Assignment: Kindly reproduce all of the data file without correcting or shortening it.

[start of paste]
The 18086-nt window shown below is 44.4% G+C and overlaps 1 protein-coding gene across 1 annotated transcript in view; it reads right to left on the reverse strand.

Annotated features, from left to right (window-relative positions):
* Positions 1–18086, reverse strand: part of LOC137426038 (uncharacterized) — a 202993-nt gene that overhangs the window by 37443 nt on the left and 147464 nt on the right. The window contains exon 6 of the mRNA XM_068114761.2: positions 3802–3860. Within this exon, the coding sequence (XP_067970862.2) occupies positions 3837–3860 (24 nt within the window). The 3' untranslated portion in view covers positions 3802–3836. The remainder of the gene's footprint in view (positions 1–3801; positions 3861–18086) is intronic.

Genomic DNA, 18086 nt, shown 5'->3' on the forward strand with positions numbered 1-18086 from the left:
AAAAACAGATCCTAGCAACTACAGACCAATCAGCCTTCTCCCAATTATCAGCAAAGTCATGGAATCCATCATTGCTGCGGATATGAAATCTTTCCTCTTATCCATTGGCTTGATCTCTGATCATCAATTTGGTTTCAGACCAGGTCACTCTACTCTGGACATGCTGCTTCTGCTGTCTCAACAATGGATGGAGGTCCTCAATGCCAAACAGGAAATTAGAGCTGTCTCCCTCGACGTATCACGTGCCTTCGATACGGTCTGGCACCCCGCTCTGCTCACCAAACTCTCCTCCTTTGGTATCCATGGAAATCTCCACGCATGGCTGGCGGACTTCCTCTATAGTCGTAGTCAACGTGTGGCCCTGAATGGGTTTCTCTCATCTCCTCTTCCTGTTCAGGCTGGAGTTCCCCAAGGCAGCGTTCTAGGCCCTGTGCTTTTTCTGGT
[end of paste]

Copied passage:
The 18086-nt window shown below is 44.4% G+C and overlaps 1 protein-coding gene across 1 annotated transcript in view; it reads right to left on the reverse strand.

Annotated features, from left to right (window-relative positions):
* Positions 1–18086, reverse strand: part of LOC137426038 (uncharacterized) — a 202993-nt gene that overhangs the window by 37443 nt on the left and 147464 nt on the right. The window contains exon 6 of the mRNA XM_068114761.2: positions 3802–3860. Within this exon, the coding sequence (XP_067970862.2) occupies positions 3837–3860 (24 nt within the window). The 3' untranslated portion in view covers positions 3802–3836. The remainder of the gene's footprint in view (positions 1–3801; positions 3861–18086) is intronic.

Genomic DNA, 18086 nt, shown 5'->3' on the forward strand with positions numbered 1-18086 from the left:
AAAAACAGATCCTAGCAACTACAGACCAATCAGCCTTCTCCCAATTATCAGCAAAGTCATGGAATCCATCATTGCTGCGGATATGAAATCTTTCCTCTTATCCATTGGCTTGATCTCTGATCATCAATTTGGTTTCAGACCAGGTCACTCTACTCTGGACATGCTGCTTCTGCTGTCTCAACAATGGATGGAGGTCCTCAATGCCAAACAGGAAATTAGAGCTGTCTCCCTCGACGTATCACGTGCCTTCGATACGGTCTGGCACCCCGCTCTGCTCACCAAACTCTCCTCCTTTGGTATCCATGGAAATCTCCACGCATGGCTGGCGGACTTCCTCTATAGTCGTAGTCAACGTGTGGCCCTGAATGGGTTTCTCTCATCTCCTCTTCCTGTTCAGGCTGGAGTTCCCCAAGGCAGCGTTCTAGGCCCTGTGCTTTTTCTGGT